4 Answers

  1. Speaking about Peter the Great, we are certainly talking about modernization, Europeanization, and industrialization. However, we should not forget about the trauma inflicted on traditional Russian society: beards were cut, Russian national clothing was banned, and European fashion was imposed. In my humble opinion, all these innovations could have been adapted and Russified. The powerful state-administrative system laid down by Peter was borrowed with negligible adaptations. It should be noted that the organized system of state legal supervision was amazing – for example, the institutions of prosecutors (state supervision) and fiscal officers (state secret supervision that monitored prosecutors) were established – this indicates internal distrust. Of course, this is a very small part of the disadvantages of his rule, of course, there were also huge advantages – industry was created, the Russian army was literally created from scratch, which defeated Sweden, which was a superpower at that time. Such historians as V. O. Klyuchevsky and Yu. S. Pivovarov speak negatively about Peter the Great.
    As for the “great people” themselves, I would suggest the candidacy of Emperor Alexander II, who liberated the peasantry, took a historic step, and established the Zemstvo (an institution that is extremely necessary because under a unitary, ultra-centralized government, the regions needed local or zemstvo administration).

  2. Mendeleev – the man who created his famous table, this is undoubtedly one of the greatest inventions, without him the world that we now see would be impossible.

    Lomonosov is a great physicist, chemist, mathematician, member of the Academy of Sciences, and much more can be said about him.

    PS I really want to see here a more detailed answer about each of these great people, if I had more time I would have compiled it myself.
    P. P. s. there have been an incredible number of great people in Russia throughout its history, and I hope that local authors will try to describe them in all their glory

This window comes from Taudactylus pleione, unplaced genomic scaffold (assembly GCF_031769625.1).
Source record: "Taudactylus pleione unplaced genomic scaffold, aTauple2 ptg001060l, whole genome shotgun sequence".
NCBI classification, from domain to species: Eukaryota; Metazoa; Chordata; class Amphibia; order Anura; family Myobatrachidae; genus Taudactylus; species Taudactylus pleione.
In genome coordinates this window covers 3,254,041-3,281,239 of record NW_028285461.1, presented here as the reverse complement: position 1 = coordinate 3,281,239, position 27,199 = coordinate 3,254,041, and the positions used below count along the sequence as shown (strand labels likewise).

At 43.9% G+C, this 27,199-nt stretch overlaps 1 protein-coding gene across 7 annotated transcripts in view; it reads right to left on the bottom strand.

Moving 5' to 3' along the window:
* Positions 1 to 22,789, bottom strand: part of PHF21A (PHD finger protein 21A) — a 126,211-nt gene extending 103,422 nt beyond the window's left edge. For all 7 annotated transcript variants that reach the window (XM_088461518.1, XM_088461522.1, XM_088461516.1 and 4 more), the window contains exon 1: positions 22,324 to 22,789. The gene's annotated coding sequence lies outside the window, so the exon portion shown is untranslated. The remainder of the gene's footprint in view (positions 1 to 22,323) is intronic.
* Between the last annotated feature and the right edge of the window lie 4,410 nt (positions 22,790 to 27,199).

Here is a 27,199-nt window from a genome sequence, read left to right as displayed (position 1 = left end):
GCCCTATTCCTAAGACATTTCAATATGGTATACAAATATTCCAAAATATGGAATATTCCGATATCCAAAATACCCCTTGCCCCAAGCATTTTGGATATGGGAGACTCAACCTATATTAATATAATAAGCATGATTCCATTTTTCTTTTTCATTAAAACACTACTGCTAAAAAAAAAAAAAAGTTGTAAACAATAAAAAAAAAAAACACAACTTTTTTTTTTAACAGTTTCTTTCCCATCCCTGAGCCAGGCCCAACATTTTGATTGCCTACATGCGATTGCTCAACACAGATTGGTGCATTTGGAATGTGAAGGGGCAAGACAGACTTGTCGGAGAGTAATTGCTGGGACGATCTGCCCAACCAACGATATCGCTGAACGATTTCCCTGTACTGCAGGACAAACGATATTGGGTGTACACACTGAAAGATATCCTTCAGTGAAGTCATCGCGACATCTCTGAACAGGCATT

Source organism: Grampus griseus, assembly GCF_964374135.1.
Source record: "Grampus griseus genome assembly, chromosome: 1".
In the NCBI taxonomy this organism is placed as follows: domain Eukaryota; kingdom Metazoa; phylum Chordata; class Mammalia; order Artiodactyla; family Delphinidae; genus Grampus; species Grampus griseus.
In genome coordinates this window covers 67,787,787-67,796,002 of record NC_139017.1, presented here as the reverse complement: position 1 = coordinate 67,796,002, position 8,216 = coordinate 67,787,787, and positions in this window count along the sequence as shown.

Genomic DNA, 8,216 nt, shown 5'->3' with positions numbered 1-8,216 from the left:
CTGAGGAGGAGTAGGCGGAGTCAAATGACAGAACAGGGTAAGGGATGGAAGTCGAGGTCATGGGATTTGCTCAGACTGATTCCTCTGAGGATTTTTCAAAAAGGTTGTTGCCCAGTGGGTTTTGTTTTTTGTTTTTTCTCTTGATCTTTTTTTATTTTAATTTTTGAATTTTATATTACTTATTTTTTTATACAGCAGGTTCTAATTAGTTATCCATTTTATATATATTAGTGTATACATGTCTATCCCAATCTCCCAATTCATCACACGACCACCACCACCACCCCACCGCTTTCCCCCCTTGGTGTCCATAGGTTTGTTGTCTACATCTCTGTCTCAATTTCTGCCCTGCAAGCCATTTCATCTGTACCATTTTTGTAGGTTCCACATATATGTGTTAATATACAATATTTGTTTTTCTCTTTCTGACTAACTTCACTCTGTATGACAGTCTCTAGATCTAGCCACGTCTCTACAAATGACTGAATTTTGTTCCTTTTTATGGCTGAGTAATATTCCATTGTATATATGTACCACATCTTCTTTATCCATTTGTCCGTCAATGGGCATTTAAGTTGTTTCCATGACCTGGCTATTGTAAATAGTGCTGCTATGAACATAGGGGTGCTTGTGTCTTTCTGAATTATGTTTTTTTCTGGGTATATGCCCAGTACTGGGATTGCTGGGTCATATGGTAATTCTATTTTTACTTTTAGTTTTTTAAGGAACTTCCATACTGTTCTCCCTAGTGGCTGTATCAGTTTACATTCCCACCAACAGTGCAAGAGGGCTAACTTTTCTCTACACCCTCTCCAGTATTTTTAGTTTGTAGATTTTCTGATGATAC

3. Generalissimo Alexander Vasilyevich Suvorov.

    The generalship genius of Suvorov is reflected in the minted wording of A. Shishov: “he did not lose a single battle, and most of them were won with the numerical superiority of the enemy” (more than 60 battles).

    Suvorov had extensive knowledge not only in military sciences, but also in other areas of knowledge. Suvorov left a huge military-theoretical and practical legacy, enriched all areas of military affairs with new conclusions and provisions. Having discarded the outdated principles of cordon strategy and linear tactics, Suvorov developed and applied in military practice more advanced forms and methods of conducting armed struggle, which were far ahead of their era and provided the Russian military art with a leading place.

    Suvorov created an advanced system of education and training of troops. It was based on the belief that a person is the decisive factor in winning. He was an enemy of aimless and senseless drill, sought to awaken in the soldiers a sense of national identity and love for the Motherland, to teach them to brave, proactive and skilful actions in a wide variety of combat conditions. The main focus was on training the troops in what was needed in war. Suvorov demanded that his subordinates clearly understand the nature of their tasks: the action plan was reported to non-commissioned officers and soldiers, since “every soldier must understand his maneuver.”